CVE-2019-0090 flaw affects Intel Chips released in the last 5 years

Pierluigi Paganini March 07, 2020

A new vulnerability, tracked as CVE-2019-0090, affects all Intel chips that could allow attackers to bypass every hardware-enabled security technology.

Security experts from Positive Technologies warn of a new vulnerability, tracked as CVE-2019-0090, that affects all Intel processors that were released in the past 5 years. The flaw is currently defined as unpatchable and could be exploited by attackers to bypass hardware-enabled security technology.

The CVE-2019-0090 vulnerability affects the firmware running on the ROM of the Intel’s Converged Security and Management Engine (CSME). Experts explain that the only way to address the issue it to replace the vulnerable chips.

“Positive Technologies specialists have discovered an error in Intel hardware, as well as an error in Intel CSME firmware at the very early stages of the subsystem’s operation, in its boot ROM. Intel CSME is responsible for initial authentication of Intel-based systems by loading and verifying all other firmware for modern platforms.” reads the advisory published by the experts. “For instance, Intel CSME interacts with CPU microcode to authenticate UEFI BIOS firmware using BootGuard. Intel CSME also loads and verifies the firmware of the Power Management Controller responsible for supplying power to Intel chipset components.”

Intel CSME is the cryptographic basis for hardware-enabled security technology developed by Intel that implements an enclave protected from the host opening system running on the CPU.

The flaw could be exploited by attackers to extract the Chipset Key, which is a sort of master cryptographic key that can grant an attacker access to feature on a device, and manipulating part of the hardware key and the process of its generation.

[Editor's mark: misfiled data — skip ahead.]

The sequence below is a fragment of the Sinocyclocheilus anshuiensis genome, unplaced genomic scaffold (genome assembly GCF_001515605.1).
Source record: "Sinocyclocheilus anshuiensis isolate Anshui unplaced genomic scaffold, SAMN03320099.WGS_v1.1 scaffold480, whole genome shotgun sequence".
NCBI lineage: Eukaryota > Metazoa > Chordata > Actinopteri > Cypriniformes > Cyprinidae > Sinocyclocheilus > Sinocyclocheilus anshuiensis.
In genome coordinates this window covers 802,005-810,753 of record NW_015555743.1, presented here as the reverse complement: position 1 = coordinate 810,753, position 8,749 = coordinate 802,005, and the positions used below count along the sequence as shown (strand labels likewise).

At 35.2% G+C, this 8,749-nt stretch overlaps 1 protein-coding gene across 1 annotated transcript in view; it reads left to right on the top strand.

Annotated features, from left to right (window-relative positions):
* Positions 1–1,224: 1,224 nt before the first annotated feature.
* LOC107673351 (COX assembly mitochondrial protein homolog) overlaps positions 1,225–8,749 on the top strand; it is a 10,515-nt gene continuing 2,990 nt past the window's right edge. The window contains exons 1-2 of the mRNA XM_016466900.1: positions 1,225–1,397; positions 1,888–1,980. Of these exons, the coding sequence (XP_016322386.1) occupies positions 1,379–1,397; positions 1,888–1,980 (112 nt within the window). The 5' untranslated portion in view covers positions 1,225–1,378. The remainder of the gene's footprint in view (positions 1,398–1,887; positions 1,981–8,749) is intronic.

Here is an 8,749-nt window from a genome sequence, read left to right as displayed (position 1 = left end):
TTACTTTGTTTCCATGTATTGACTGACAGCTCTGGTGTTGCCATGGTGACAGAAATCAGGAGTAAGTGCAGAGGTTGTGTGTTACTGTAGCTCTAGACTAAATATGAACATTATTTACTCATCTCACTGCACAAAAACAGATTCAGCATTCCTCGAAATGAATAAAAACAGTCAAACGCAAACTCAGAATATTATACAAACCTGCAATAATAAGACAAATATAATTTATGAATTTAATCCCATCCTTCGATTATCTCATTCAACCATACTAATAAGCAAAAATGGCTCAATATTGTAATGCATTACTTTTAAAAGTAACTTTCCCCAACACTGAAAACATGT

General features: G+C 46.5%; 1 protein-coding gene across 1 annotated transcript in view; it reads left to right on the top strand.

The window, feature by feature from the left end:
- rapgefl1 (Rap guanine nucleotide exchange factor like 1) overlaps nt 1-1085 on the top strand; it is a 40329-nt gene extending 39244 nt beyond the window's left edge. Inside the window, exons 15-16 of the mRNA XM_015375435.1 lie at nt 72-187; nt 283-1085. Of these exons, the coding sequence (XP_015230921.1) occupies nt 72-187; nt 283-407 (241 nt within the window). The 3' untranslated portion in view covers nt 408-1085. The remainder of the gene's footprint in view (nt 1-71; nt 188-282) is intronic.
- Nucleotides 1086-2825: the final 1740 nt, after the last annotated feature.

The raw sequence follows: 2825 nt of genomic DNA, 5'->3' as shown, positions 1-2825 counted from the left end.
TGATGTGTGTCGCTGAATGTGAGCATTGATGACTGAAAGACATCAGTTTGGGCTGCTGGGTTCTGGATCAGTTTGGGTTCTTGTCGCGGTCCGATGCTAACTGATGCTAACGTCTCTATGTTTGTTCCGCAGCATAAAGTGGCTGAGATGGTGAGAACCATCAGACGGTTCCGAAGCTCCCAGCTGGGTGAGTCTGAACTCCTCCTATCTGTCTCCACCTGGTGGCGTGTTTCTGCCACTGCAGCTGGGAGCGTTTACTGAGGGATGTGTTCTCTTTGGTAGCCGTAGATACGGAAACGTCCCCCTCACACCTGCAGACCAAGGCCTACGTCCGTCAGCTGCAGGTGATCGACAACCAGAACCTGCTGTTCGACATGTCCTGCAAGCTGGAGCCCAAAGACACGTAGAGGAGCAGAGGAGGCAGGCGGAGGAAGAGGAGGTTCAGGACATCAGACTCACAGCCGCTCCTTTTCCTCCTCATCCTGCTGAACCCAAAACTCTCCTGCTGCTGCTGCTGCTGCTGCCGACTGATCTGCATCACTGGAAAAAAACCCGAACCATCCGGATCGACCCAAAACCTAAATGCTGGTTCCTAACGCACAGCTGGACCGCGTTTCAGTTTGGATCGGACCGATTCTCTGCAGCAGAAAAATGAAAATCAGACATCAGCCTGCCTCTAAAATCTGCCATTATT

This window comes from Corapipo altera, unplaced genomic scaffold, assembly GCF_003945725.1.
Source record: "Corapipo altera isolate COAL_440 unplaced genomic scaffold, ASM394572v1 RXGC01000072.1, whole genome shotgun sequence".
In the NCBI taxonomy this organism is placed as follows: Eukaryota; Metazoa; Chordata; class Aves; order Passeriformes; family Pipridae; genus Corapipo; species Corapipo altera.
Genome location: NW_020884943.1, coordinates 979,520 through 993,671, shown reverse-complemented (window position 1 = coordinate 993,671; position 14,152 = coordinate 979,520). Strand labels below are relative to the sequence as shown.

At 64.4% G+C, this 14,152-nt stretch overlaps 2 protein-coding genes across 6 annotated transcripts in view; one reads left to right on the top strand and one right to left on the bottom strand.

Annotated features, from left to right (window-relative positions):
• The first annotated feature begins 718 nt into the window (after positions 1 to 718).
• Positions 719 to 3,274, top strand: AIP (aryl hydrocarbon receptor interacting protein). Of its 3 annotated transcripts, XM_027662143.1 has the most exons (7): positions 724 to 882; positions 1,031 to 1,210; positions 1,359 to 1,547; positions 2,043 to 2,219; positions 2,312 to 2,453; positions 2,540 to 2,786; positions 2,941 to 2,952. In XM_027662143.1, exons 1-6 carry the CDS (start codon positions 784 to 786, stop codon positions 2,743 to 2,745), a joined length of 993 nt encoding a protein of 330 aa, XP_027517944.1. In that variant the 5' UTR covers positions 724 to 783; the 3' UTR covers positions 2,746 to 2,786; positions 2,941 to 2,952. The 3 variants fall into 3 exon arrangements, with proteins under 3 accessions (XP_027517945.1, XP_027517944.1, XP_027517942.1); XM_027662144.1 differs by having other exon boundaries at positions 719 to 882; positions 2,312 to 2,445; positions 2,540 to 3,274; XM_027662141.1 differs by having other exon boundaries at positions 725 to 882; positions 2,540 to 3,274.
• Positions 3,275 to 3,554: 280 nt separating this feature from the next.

Access to the Chipset Key could allow attackers to decrypt traffic and other sensitive data, and to bypass DRM protections.

“Intel’s security is designed so that even arbitrary code execution in any Intel CSME firmware module would not jeopardize the root cryptographic key (Chipset Key),” the experts said. “Unfortunately, no security system is perfect. Like all security architectures, Intel’s had a weakness: the boot ROM, in this case. An early-stage vulnerability in ROM enables control over reading of the Chipset Key and generation of all other encryption keys.”

Intel attempted to address the flaw, but security patches it has made available are incomplete and could not defend systems from sophisticated attacks.

The vulnerability in the Intel CSME firmware could be exploited by a local attacker at early booting.

“The problem is not only that it is impossible to fix firmware errors that are hard-coded in the Mask ROM of microprocessors and chipsets,” continues the researchers.

“The larger worry is that, because this vulnerability allows a compromise at the hardware level, it destroys the chain of trust for the platform as a whole.”

The CVE-2019-0090 vulnerability affects Intel CSME versions 11.x, Intel CSME version 12.0.35, Intel TXE versions 3.x, 4.x, and Intel Server Platform Services versions 3.x, 4.x, SPS_E3_05.

Only Intel 10th generation processors, Ice Point chipsets and SoCs, are not affected by the flaw.

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Pierluigi Paganini

(SecurityAffairs – hacking, CVE-2019-0090)

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